Forgotten TV Plays: Pardon Miss Wescott

November 4, 2020
In part two of his series of Australia’s forgotten TV plays, Stephen Vagg turns his attention to the first original musical-comedy made for Australian television.

In the mood for a musical?

What about something set in colonial Australia, with singing convicts, high-kicking servant girls in bloomers, and comedy “B” strands about escaped rabbits?

If that sounds up your alley, then Pardon Miss Westcott is for you.

This was a 1959 musical-comedy made specifically for Australian television by ATN-7 in Sydney. Chances are you haven’t heard of it but Westcott was a big (-ish) deal in its day: the “most ambitious and costly project ever undertaken by ATN 7 at the time” according to historian Peter Pinne.

The bulk of early Australian TV drama was produced by the ABC, but the commercial networks occasionally joined the party, even before quotas came in, especially ATN-7. In particular, they had an anthology series called Shell Presents (1959-60) which presented a series of stand-alone locally-made dramas, sometimes versions of overseas scripts (Johnny Belinda), and sometimes purely home-grown stories, such as Pardon Miss Westcott.

Westcott had its antecedents in the 1958 stage musical, Lola Montez. This hugely entertaining show, from the team of Alan Burke, Peter Benjamin and Peter Stannard, concerned the adventures of legendary real-life dancer/courtesan/whip enthusiast Lola Montez on a visit to Ballarat during the Australian Gold Rush. Lola received a professional production through the Elizabethan Theatre Trust, a super-rare thing for home-grown musicals in the 1950s, when our legitimate stages were dominated by overseas shows and imported stars. The show wasn’t a blockbuster but it was much admired and has been frequently revived over the years.

Here’s a clip of one of the numbers.

Lola’s admirers evidently included executives at ATN-7 who commissioned Burke, Benjamin and Stannard to write an original family musical to be filmed in time for Christmas. This became Pardon Miss Westcott.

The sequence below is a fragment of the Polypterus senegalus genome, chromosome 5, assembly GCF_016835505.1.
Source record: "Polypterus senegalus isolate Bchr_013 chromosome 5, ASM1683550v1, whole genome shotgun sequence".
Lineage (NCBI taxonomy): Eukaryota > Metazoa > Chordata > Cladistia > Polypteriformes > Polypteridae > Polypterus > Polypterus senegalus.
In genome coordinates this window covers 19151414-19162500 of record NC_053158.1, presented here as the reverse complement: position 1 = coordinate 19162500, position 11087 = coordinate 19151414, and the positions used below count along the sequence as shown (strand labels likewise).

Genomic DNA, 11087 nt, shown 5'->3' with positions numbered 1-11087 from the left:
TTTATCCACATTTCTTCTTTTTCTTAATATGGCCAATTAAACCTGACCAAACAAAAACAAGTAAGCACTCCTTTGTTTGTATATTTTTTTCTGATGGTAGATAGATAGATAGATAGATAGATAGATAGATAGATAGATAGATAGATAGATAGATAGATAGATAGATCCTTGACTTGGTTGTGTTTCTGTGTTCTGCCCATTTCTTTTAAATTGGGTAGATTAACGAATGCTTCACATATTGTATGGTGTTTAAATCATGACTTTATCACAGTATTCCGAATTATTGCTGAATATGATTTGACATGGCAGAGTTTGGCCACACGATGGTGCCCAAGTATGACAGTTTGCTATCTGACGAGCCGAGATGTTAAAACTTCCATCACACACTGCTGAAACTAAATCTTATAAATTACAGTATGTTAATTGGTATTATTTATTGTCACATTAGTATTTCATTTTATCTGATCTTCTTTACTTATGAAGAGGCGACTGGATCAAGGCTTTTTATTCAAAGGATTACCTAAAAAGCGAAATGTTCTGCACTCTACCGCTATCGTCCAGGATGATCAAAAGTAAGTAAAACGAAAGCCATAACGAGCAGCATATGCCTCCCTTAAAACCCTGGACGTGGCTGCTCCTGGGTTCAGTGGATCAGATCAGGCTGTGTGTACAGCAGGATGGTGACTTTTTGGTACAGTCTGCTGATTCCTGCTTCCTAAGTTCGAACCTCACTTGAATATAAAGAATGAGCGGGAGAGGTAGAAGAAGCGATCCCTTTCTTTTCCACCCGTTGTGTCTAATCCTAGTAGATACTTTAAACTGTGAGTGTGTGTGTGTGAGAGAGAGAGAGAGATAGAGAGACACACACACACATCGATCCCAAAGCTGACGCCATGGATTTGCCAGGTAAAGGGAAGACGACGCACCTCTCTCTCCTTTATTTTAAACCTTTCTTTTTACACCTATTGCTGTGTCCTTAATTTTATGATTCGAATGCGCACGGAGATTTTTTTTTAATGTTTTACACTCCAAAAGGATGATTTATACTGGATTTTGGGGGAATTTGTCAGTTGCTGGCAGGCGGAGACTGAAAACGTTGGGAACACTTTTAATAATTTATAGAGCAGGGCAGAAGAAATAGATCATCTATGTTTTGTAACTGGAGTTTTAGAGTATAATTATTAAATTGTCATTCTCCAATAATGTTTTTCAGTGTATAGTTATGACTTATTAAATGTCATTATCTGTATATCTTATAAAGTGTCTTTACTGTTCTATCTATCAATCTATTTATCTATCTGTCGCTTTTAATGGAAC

Like Lola Montez, Westcott is a light-hearted look at Australian history. Set in the year 1809, immediately after the Rum Rebellion, it focuses on Elizabeth Westcott (played by Wendy Blacklock, a highly experienced musical theatre actor of the day), a convict serving a five-year sentence in the penal colony of New South Wales for killing a pig. While on the transport ship to Botany Bay, Westcott befriends three fellow convicts (played by Chris Christiansen, Nat Levison and Michael Walsh), and a hunky, politically liberal soldier, Soames (played by Michael Cole, who got the gig in part because he’d been fired from Lola Montez and the authors felt guilty about it). When Westcott arrives in Sydney she is assigned to work for the (fictitious) acting governor (Nigel Lovell), making the latter’s wife Lydia (Queen Ashton) jealous. Miss Westcott winds up opening a tavern, where she has to deal with drunken soldiers, her troublesome convict friends and Lydia, but all ends happily.

Pardon Miss Westcott is a charming film, 75 minutes long but full of life and energy, with enjoyable tunes and dance numbers; the cast completely commits, particularly the supporting players, the production values are impressive, and the script even makes vague political points (about how laws should be just, and you shouldn’t keep stealing things).